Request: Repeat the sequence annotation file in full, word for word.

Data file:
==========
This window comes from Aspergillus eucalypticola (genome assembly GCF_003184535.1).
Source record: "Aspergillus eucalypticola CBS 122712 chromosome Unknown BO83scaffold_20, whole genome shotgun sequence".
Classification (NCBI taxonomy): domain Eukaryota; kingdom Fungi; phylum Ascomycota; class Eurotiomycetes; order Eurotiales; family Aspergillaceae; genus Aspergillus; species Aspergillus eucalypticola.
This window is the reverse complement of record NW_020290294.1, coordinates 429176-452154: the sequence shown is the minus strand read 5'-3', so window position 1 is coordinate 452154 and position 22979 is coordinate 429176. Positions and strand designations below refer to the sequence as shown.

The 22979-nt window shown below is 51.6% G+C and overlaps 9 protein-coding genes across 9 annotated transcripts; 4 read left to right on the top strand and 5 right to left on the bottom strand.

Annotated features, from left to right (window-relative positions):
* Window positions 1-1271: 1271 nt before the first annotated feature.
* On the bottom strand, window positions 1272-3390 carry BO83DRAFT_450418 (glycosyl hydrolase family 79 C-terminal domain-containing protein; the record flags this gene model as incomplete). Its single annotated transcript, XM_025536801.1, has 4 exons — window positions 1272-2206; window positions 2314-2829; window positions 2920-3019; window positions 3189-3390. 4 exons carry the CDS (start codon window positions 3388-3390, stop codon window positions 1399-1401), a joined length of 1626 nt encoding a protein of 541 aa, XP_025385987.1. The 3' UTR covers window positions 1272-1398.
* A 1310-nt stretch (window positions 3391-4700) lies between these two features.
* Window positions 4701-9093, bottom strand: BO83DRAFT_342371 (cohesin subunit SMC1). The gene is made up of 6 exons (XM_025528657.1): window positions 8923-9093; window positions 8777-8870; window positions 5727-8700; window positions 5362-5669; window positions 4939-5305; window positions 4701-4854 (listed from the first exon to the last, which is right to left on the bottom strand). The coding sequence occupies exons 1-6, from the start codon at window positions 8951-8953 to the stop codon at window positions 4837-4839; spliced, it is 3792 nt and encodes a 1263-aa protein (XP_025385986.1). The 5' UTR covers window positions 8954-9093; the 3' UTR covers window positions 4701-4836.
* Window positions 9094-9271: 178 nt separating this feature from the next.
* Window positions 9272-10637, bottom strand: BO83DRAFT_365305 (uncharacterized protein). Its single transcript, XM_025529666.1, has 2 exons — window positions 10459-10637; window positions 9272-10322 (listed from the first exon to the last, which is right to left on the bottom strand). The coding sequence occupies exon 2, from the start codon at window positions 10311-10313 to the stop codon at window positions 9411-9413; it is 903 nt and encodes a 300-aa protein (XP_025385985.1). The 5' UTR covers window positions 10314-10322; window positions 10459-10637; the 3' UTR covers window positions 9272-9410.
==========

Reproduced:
This window comes from Aspergillus eucalypticola (genome assembly GCF_003184535.1).
Source record: "Aspergillus eucalypticola CBS 122712 chromosome Unknown BO83scaffold_20, whole genome shotgun sequence".
Classification (NCBI taxonomy): domain Eukaryota; kingdom Fungi; phylum Ascomycota; class Eurotiomycetes; order Eurotiales; family Aspergillaceae; genus Aspergillus; species Aspergillus eucalypticola.
This window is the reverse complement of record NW_020290294.1, coordinates 429176-452154: the sequence shown is the minus strand read 5'-3', so window position 1 is coordinate 452154 and position 22979 is coordinate 429176. Positions and strand designations below refer to the sequence as shown.

The 22979-nt window shown below is 51.6% G+C and overlaps 9 protein-coding genes across 9 annotated transcripts; 4 read left to right on the top strand and 5 right to left on the bottom strand.

Annotated features, from left to right (window-relative positions):
* Window positions 1-1271: 1271 nt before the first annotated feature.
* On the bottom strand, window positions 1272-3390 carry BO83DRAFT_450418 (glycosyl hydrolase family 79 C-terminal domain-containing protein; the record flags this gene model as incomplete). Its single annotated transcript, XM_025536801.1, has 4 exons — window positions 1272-2206; window positions 2314-2829; window positions 2920-3019; window positions 3189-3390. 4 exons carry the CDS (start codon window positions 3388-3390, stop codon window positions 1399-1401), a joined length of 1626 nt encoding a protein of 541 aa, XP_025385987.1. The 3' UTR covers window positions 1272-1398.
* A 1310-nt stretch (window positions 3391-4700) lies between these two features.
* Window positions 4701-9093, bottom strand: BO83DRAFT_342371 (cohesin subunit SMC1). The gene is made up of 6 exons (XM_025528657.1): window positions 8923-9093; window positions 8777-8870; window positions 5727-8700; window positions 5362-5669; window positions 4939-5305; window positions 4701-4854 (listed from the first exon to the last, which is right to left on the bottom strand). The coding sequence occupies exons 1-6, from the start codon at window positions 8951-8953 to the stop codon at window positions 4837-4839; spliced, it is 3792 nt and encodes a 1263-aa protein (XP_025385986.1). The 5' UTR covers window positions 8954-9093; the 3' UTR covers window positions 4701-4836.
* Window positions 9094-9271: 178 nt separating this feature from the next.
* Window positions 9272-10637, bottom strand: BO83DRAFT_365305 (uncharacterized protein). Its single transcript, XM_025529666.1, has 2 exons — window positions 10459-10637; window positions 9272-10322 (listed from the first exon to the last, which is right to left on the bottom strand). The coding sequence occupies exon 2, from the start codon at window positions 10311-10313 to the stop codon at window positions 9411-9413; it is 903 nt and encodes a 300-aa protein (XP_025385985.1). The 5' UTR covers window positions 10314-10322; window positions 10459-10637; the 3' UTR covers window positions 9272-9410.